People have the right to have data about them deleted from online databases, the European Court of Justice says, in a ruling issued against Google on Tuesday. The search company had fought a Spanish court's order to remove links to online newspaper articles in a case that began in 2011.
"A Spanish man brought this case, arguing that Google's search results infringed on his privacy," NPR's Ari Shapiro reports for our Newscast unit. "A search of his name brought up an auction notice of his repossessed home from 16 years ago."
In the first criminal conviction of a former Israeli prime minister, Ehud Olmert was sentenced to six years in prison Tuesday for taking bribes related to a real estate deal. The formal case against Olmert stretches back to 2008, when he resigned from office under a cloud.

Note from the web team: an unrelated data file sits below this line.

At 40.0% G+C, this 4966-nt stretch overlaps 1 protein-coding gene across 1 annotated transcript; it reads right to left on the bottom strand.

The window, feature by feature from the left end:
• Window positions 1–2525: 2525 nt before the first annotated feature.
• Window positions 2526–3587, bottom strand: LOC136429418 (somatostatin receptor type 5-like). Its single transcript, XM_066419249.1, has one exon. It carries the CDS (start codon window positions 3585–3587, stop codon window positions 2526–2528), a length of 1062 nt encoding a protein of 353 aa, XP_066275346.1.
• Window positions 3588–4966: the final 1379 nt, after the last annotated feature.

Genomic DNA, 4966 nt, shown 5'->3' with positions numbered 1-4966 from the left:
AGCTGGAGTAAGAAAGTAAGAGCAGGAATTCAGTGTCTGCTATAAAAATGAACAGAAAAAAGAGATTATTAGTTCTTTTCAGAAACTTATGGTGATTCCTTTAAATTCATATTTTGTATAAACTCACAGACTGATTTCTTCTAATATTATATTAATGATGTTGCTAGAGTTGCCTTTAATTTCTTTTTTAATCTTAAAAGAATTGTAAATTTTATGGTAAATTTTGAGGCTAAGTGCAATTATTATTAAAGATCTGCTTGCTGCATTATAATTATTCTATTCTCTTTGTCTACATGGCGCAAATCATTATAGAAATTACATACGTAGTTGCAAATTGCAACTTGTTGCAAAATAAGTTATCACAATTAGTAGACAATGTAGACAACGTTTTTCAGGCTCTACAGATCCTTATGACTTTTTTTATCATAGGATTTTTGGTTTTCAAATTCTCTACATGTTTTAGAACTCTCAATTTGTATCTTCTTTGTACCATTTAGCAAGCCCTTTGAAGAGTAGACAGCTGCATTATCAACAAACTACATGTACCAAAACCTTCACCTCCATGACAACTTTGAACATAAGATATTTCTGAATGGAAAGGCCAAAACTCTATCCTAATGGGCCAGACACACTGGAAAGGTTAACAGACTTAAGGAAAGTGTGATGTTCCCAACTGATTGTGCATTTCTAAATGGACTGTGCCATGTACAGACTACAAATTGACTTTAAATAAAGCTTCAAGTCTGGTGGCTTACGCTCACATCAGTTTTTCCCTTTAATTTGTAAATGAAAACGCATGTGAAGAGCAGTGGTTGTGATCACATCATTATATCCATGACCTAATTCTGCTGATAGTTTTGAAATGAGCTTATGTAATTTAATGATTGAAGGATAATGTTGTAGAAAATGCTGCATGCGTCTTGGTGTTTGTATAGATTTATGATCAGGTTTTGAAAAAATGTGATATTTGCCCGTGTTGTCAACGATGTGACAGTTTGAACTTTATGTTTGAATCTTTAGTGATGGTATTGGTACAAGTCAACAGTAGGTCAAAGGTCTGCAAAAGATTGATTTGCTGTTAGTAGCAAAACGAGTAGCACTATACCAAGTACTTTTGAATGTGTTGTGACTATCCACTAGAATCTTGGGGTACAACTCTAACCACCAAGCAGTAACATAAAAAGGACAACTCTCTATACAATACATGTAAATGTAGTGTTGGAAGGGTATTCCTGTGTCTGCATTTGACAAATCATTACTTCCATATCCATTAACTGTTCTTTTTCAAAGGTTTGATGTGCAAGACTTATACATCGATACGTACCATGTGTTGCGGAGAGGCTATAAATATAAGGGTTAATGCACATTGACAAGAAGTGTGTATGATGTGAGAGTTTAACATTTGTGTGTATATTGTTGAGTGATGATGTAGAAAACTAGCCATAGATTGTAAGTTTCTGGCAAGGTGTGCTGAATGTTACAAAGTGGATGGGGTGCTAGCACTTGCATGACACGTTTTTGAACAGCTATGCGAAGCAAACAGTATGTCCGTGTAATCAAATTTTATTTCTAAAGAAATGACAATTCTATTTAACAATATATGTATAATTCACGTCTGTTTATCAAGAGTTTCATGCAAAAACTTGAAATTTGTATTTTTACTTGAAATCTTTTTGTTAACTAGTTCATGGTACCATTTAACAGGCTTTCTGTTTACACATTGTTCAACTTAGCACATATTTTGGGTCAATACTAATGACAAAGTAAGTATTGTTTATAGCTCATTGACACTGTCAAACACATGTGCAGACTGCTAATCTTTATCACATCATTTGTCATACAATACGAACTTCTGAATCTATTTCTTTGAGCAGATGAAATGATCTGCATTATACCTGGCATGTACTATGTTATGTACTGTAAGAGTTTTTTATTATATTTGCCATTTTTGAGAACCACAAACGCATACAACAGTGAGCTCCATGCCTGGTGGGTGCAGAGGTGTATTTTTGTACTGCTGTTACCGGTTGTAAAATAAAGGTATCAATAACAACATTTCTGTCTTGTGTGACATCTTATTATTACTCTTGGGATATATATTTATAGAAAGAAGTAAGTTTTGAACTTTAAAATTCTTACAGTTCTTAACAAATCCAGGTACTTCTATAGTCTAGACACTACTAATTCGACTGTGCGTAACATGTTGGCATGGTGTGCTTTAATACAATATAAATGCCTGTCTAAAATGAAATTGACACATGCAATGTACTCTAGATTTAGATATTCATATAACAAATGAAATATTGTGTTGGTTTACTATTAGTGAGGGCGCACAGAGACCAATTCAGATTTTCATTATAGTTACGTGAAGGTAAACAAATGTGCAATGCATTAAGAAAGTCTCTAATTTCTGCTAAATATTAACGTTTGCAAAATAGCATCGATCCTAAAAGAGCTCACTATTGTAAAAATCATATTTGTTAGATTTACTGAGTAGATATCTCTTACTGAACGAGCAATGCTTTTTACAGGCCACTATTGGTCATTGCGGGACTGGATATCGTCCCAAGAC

Olmert, 68, says he'll appeal his punishment, which includes a fine of 1 million shekels ($290,000), reports Israel's Haaretz. He was found guilty of the crime in March.
The video released by extremist group Boko Haram on Monday, showing more than 100 girls abducted from their school in Nigeria last month, included a girl whose mother has identified her, says a representative of the parents of the kidnapped girls.
The Tea Party Express bus tour made a recent swing through Mississippi, stopping on the lush grounds of the state Capitol in Jackson.
It's a strategic stop to rally support for a state senator who is giving longtime Republican U.S. Sen. Thad Cochran the re-election battle of his career. The Senate primary here is the latest episode in the national GOP power struggle between establishment forces and Tea Party upstarts.